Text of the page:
Exhaust system: removal and installation

Exhaust systems often need to be removed for vehicle service. The components of the exhaust system may be few and simple, but their installation and removal can be frustrating.

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With these tips from years of experience, it’s easier for technicians and ultimately creates a better experience for customers.

First, prepare to remove and install the exhaust system. Allow the component to cool sufficiently before touching it. Make sure you have all the required replacement exhaust gaskets. If the gasket fails, it will be obvious to everyone when the engine starts.

Also, plan to encounter one or two obstacles along the way. Exhaust clamps often rust and seize. To deal with these, have a permeable lubricant on hand. Thread peeling and seizure are common on exhaust fasteners. Tools such as taps, dies, easy outs, and drill bits are great for pinching, but be careful. Otherwise, small problems can be big mistakes.

If the exhaust system is for off-road vehicles, check the spark arrester. Spark arresters should be removed, inspected and cleaned according to the service manual. Spark arresters may require gaskets.

Some other items you may have to deal with are exhaust system valves and oxygen sensors. The valve may have a cable or electrical connector that must be removed before removing the exhaust pipe. Unplug the oxygen sensor before removing the exhaust system. Always reconnect these components when installing the exhaust system.

When installing the exhaust system, be sure to install the exhaust system completely in place before tightening the fasteners. If you jump forward and start tightening before the fit is established, you will have an exhaust leak or the system will not fit. After the system is installed correctly, tighten the fasteners in the order given in the service manual. Often, the tightening procedure is to start at the head and back towards the muffler.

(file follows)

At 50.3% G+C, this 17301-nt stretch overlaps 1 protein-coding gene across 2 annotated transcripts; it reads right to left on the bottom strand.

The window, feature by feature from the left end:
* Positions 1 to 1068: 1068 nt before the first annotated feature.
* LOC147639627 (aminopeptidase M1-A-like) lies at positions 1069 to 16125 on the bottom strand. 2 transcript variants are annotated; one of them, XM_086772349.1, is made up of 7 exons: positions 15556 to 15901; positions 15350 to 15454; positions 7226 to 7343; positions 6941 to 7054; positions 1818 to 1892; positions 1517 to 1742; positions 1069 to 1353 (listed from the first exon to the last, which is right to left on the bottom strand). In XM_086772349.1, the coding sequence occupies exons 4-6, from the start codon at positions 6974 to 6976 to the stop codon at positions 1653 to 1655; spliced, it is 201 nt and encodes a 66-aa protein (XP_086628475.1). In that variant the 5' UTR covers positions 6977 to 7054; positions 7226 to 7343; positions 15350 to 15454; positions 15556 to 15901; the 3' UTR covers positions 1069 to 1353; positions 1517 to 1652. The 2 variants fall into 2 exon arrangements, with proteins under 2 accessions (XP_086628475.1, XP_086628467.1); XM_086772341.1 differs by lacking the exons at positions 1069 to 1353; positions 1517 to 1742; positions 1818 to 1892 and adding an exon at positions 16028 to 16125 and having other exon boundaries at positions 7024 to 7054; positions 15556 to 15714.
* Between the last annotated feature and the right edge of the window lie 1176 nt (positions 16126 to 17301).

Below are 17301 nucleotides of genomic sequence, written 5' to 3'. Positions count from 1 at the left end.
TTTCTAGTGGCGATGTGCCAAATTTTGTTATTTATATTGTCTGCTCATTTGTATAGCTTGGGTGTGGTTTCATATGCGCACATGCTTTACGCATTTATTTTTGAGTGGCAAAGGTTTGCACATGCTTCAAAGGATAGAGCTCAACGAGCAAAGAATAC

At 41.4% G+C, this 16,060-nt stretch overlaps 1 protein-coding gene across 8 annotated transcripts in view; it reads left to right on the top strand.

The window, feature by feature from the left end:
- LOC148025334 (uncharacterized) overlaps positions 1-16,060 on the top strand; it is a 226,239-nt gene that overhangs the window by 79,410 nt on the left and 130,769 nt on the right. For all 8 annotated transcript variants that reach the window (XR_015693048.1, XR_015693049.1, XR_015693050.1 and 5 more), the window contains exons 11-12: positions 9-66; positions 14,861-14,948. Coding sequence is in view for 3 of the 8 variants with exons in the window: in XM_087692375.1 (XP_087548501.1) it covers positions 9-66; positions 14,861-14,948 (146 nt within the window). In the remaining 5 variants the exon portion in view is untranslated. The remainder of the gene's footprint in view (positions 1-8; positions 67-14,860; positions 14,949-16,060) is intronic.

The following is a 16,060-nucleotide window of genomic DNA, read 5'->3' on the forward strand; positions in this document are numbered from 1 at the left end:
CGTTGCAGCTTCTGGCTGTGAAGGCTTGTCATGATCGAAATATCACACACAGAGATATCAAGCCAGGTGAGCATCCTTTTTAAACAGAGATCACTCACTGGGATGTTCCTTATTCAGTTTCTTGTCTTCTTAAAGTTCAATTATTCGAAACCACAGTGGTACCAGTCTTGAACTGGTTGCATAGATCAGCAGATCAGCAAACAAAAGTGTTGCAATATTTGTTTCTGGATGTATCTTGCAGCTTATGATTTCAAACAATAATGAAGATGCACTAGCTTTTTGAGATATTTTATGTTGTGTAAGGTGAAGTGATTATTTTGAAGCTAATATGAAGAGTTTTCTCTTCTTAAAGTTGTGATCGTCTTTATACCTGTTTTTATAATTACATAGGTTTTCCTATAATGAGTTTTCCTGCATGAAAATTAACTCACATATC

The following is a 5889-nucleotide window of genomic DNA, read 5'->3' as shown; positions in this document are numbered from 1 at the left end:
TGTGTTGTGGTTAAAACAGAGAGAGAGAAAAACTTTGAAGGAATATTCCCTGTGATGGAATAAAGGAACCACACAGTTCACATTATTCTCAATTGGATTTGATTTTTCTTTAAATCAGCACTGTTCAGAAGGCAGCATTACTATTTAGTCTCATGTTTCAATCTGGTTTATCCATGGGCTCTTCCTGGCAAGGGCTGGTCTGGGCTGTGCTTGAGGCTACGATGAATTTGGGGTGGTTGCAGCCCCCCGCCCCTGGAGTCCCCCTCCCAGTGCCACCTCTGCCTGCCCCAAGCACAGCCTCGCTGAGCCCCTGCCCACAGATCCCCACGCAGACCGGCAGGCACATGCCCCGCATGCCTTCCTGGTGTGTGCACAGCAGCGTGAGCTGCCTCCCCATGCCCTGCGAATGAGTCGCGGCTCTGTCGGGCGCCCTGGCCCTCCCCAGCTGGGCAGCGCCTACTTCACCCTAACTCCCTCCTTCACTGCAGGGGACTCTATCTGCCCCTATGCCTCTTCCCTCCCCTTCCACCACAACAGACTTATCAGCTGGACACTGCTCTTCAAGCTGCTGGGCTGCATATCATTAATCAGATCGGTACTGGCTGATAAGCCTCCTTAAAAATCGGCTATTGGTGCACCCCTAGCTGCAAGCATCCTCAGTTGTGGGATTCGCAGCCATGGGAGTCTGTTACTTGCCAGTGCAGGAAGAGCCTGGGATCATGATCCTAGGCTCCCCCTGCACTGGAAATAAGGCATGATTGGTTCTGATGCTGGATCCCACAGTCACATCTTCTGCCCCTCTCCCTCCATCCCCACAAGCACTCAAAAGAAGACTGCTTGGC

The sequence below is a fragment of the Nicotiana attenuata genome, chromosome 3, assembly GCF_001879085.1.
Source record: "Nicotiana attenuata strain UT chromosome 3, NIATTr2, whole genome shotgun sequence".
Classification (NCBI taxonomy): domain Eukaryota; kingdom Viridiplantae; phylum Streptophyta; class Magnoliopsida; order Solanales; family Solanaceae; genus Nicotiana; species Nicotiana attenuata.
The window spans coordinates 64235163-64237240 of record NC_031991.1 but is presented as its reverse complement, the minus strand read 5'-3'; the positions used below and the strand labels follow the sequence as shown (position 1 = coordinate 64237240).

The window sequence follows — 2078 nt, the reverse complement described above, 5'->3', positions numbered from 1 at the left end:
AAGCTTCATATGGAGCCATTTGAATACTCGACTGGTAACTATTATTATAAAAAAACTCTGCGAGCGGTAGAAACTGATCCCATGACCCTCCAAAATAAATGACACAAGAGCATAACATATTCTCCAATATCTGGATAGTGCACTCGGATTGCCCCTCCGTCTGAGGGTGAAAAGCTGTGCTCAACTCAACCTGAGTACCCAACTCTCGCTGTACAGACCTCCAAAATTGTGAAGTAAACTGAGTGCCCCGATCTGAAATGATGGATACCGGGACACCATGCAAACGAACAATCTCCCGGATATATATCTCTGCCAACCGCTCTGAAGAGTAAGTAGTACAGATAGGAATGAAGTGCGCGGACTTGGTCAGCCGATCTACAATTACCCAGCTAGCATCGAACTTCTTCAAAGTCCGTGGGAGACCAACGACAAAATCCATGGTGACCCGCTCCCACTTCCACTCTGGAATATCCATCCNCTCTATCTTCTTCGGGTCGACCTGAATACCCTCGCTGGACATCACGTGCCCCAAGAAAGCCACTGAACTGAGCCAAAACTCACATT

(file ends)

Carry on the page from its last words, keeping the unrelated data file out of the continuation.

Aftermarket exhaust system

The aftermarket exhaust system is a popular accessory for power sports vehicles. These systems can cause their own set of problems. The first item to work on is the equipment of the model. You will need the appropriate exhaust system and mounting hardware for your vehicle.

Installing the aftermarket exhaust system may change the operating condition of the engine. Owners who are hoping for a muddy roar and a little more engine power may be greeted by a bike that doesn’t work very well and can even lose power.

It may be necessary to adjust the fuel supply of the engine to compensate for the difference in exhaust gas flow. Check if the exhaust system manufacturer makes the recommended adjustments. This could be a jet kit for carburetors, or a new fuel map for fuel injectors. Not only does this improve the behavior of the tuned engine, but this work also brings additional funding to the service department.

Link: Cyclepedia Exhaust system: removal and installation

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